Category: Student loans

Summary of President Trump’s August 8 Economic Executive Orders

On August 8, 2020 President Trump issued four Executive Orders (technically three memorandums and one order), that offer possible additional eviction and foreclosure assistance, a payroll tax holiday, student loan payment and interest deferral, and unemployment pay.

There is a question of the legality, as federal spending is a power reserved for Congress, and they could be stopped by a court order, but so far Democrats have not proposed that, as negotiations for another stimulus package have stalled, and they are unlikely to stop the additional unemployment amount given under the orders.  

This article will be updated as more information becomes available.

Memorandum: Student Loan Payment Deferral

The CARES Act deferred payments and interest on Federal Direct student loans until September 30, 2020. This memorandum offers further deferral until December 31, 2020. The memorandum specifies that those who want to can continue to make payments.

We don’t know yet if this continued deferral will be automatic (it most likely will be), and whether the skipped payments will count towards forgiveness programs, such as Public Service Loan Forgiveness (PSLF).

Memorandum: Unemployment Pay

Under the CARES Act those who are unemployed received their state benefit plus $600 a week, fully funded by the federal government. However, that $600 extra per week ended in late July. This memorandum provides $400 extra per week, ending no later than December 27, 2020.

Of that $400 extra, states have to pay $100 of it.

What we don’t know is what will happen if the states don’t have the funds, as many states have already said they don’t. Will the unemployed get an extra $300? We also don’t know when the extra $400 per week will start.

Memorandum: Payroll Tax Deferral

This memorandum defers payment of payroll tax from September 1 through December 31, 2020. This only applies to those with bi-weekly pay less than $4,000, calculated on a pre-tax bases (or $104,000).

This is a deferral only, and the tax will be due in the future, most likely with April 2021 taxes.

The major criticisms of this memorandum is that is does not help the unemployed, and that it will have to be paid back. It is also extremely unpopular among both Republicans and Democrats. If Congress decides to extend it, they will have to decide how much to reduce it and how long it will last.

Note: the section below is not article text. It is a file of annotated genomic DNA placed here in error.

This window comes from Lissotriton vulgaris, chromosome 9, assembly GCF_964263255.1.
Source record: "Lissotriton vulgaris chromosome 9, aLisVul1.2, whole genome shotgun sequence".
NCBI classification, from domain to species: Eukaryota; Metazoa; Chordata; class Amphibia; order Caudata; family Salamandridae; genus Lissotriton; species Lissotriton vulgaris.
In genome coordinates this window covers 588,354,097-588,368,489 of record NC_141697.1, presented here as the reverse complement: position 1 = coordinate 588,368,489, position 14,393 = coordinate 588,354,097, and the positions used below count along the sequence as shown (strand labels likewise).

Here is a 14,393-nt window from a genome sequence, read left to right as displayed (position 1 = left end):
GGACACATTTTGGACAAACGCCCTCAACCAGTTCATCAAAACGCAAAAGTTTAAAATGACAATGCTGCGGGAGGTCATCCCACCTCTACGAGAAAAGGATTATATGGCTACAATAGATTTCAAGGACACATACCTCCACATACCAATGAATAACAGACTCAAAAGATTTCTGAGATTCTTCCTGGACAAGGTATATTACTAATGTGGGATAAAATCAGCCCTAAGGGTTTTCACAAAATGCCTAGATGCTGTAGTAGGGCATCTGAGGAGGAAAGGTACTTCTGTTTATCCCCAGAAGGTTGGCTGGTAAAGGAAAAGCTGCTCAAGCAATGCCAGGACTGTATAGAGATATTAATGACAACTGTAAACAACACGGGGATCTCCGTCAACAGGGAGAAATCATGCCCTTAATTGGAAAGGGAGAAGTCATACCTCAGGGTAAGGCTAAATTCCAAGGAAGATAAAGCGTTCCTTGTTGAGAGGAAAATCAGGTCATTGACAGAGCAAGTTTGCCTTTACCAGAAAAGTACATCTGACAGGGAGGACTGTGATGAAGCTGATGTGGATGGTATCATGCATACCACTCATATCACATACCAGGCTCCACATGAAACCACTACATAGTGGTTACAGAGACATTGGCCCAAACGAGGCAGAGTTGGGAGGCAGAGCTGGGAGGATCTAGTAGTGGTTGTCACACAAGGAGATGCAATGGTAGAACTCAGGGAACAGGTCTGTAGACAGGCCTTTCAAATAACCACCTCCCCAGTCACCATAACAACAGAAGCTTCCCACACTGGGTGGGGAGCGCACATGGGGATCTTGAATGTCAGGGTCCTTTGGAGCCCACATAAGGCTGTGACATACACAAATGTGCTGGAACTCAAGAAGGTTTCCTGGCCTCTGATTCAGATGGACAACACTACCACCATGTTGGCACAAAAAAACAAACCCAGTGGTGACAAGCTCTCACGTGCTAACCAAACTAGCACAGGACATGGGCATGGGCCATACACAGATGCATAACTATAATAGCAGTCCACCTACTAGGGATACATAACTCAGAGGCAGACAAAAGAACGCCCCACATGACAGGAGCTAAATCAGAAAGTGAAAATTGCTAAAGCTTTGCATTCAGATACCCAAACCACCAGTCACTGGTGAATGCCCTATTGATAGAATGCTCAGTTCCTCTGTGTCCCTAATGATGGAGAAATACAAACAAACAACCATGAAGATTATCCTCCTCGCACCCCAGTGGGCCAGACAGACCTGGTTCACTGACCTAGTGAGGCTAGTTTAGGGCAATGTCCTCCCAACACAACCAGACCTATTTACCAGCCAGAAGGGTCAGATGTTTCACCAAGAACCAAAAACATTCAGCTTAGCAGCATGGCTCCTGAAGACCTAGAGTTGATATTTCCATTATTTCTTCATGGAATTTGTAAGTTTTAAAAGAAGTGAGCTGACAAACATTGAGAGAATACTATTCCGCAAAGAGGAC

If the deferral is the full employee portion of the payroll tax (7.65%) someone earning $40,000 year will get approximately $255 extra on their monthly paycheck, while someone earning $100,000 will get approximately $637 extra per month. Again, though, this is simply a delayed tax, not a cancellation. My concern is that people will spend that money and not be able to pay it back when it becomes due.

Chances are, if Congress chooses to include this in their bill, that they will cancel the collection of the tax, but nothing is sure yet.

President Trump has tied this directly to his re-election, stating that if he is re-elected he will make the deferral permanent and that it will not have to be paid back. Presidents, however, do not have this authority, so it would take an act of Congress to enact this.

If this is upheld, we don’t know whether that $104,000 is for single or married borrowers, and there is no word on whether or not there will be a deferral of the employer portion (it is unlikely that there would be a deferral of that portion).

Executive Order: Assistance to Renters and Homeowners

The CARES Act moratorium on certain evictions and foreclosures expired on July 31, which could start a wave of people losing their homes or rental. With unemployment still high the concern is that a loss of housing will spread the Coronavirus faster if people end up in homeless shelters or in a crowded multi-family home.

This Executive Order, however, does not really stop either evictions or foreclosures. It simply directs the Secretary of the Treasury and the Secretary of Housing and Urban Development to identify Federal funds to provide temporary financial assistance to renters and homeowners who are struggling to meet their monthly or mortgage obligations.

Basically this order says these groups need to look into it and try to figure out how to help. Measures mentioned in the order may include, “encouraging and providing assistance to public housing authorities, affordable housing owners, landlords, and recipients of Federal grant funds in minimizing evictions and foreclosures.”